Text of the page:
This time of year, we tend to focus on a lot of male-centric mythologies. It’s not surprising really, the Solstice is nearly upon us and the return of the dying sun is forefront in our minds, and thanks to our still predominantly patriarchal society the boys tend to get the plum jobs. In the next few weeks it is likely you will hear of Odin whose eyes were said to be the Sun and the Moon, of Llew Llaw Gyffes grandson of Beli Mawr (the sun himself), Mithras and the Holly King. All of them either literally or figuratively light bringers, but it doesn’t take too much digging before you start coming across something that is mostly ignored in modern Paganism, the female light bringers. This is a subject for which I have a great fondness and love. Deities, holy women and honored ancestors, such as Hekate Phosphorus, Diana Lucifera, and most apt for this time of year the Disir and St Lucia (or St Lucy) all rocking the light and influencing humanity as only women know how.
The Feast of St Lucy is on the 13th of December, which prior to the change from the old Julian to the Gregorian calendar would have fallen approximately on the Winter Solstice. In Scandinavian countries St Lucy is still venerated on Jol/Jul with young girls dressing in pure white, their dresses adorned by a red sash and a crown of candles upon their heads. She is quite an interesting Saint in that she is both a very devout woman of Christ and potentially also a Witch. There are numerous folkloric tales about her, and these are region specific, but the essence of her story is that she was the only female child of a rich merchant family in Syracuse Italy. As a young child she travelled with her ailing mother to a shrine dedicated to St Agatha to pray for healing. St Agatha it is said performed a great miracle of healing which led to the instant conversion of the young Lucy to Christianity. But there was a slight problem, as was common in that time Lucy had been betrothed to a young man whose family was Pagan.
During the intervening years between Lucy’s conversion and her final Martyrdom it is said that Lucy persuaded her parents to give her the money reserved for her dowry so that she could spend it on alms for the poor, particularly those persecuted Christians who were at the time living as outcasts in the catacombs of the city. She traversed the dark tunnels with food and blankets loaded in her arms, her way lit by a crown of candles which she placed upon her head. Eventually her suitor came a calling and Lucy rejected him, claiming a life of virginal chastity dedicated to God. Outraged (and also probably miffed at the loss of the dowry more than anything else) the young man appealed to the city governor claiming the girl to be a Witch, something it seems that the Governor chose to believe. What followed is a sorry tale of abuse. Lucy is first taken to a Brothel to be defiled, but the soldiers tasked with escorting her cannot move her, even when they tie her to oxen and try and drag her. Next her eyes were gouged from her head, although in some tales these either regrew in their sockets or more alarmingly on the palms of her hands and finally they tried to burn her at the stake but no fire could be kindled. Eventually she was stabbed and died.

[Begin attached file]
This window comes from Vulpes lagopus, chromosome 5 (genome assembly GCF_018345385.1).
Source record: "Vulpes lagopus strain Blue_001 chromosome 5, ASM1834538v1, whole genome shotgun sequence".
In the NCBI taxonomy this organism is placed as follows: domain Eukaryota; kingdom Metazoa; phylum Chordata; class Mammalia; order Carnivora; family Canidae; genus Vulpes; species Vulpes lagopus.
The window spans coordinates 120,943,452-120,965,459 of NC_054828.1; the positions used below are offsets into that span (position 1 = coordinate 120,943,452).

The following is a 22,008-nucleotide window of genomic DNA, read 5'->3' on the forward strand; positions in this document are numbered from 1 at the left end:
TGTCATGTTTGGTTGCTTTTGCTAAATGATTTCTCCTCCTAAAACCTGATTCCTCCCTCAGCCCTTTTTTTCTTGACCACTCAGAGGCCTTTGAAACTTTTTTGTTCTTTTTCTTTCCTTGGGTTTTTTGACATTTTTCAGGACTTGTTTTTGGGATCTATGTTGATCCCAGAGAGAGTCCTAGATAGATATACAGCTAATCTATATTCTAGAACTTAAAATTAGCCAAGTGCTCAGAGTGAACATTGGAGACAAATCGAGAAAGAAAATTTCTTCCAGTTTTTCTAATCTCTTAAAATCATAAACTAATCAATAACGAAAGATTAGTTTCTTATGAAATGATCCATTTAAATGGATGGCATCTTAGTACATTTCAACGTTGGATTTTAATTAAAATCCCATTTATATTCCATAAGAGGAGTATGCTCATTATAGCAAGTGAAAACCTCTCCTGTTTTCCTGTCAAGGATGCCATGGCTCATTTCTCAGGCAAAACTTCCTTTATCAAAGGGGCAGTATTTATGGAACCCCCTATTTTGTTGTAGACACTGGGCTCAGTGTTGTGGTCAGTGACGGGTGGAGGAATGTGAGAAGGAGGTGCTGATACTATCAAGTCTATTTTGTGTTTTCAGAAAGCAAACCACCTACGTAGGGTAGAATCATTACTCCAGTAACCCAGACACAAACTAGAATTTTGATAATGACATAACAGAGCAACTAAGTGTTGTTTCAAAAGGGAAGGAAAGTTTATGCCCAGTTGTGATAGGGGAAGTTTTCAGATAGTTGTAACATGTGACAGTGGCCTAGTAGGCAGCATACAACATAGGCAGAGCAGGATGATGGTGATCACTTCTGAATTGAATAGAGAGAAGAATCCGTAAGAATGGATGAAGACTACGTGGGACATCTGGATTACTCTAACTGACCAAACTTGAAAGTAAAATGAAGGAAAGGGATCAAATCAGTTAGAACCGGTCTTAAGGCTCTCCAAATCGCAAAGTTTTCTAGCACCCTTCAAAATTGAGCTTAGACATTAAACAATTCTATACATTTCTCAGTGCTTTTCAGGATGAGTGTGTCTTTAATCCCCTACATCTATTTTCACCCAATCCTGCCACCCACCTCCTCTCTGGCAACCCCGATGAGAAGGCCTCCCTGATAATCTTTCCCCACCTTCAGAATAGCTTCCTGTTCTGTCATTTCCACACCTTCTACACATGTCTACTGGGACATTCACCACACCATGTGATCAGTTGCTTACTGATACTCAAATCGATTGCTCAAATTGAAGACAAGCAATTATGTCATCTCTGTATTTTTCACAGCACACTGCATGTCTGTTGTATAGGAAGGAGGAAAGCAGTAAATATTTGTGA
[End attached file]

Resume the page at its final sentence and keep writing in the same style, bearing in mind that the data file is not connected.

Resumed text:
St Lucy has now become the Patron Saint of the Blind and is often prayed to or included in folk magic to heal afflictions related to the eyes including the effects of the ‘evil eye’. But there are some other magickal connections, Judika Illes claims that in Austria the term “Lucy’s light” is another name for having psychic abilities and that in Hungary St Lucy’s eve is considered the time most propitious for performing acts of divination. As a cartomancer St Lucy is to me someone who can bring me clarity in my psychic works, allowing my deep vision to grow and develop, and it is for this that I venerate her at this time of year. A simple candle is all it takes, which I anoint with Star Anise and burn for a short while every night between the 13th and Christmas Eve saying a short spell as I light the candle.
“Dear St Lucy, bringer of light,
protect me through the darkest nights,
Bring forth my powers of second sight,”
 Encyclopaedia of Mystics, Saints and Sages (2011) Harper Collins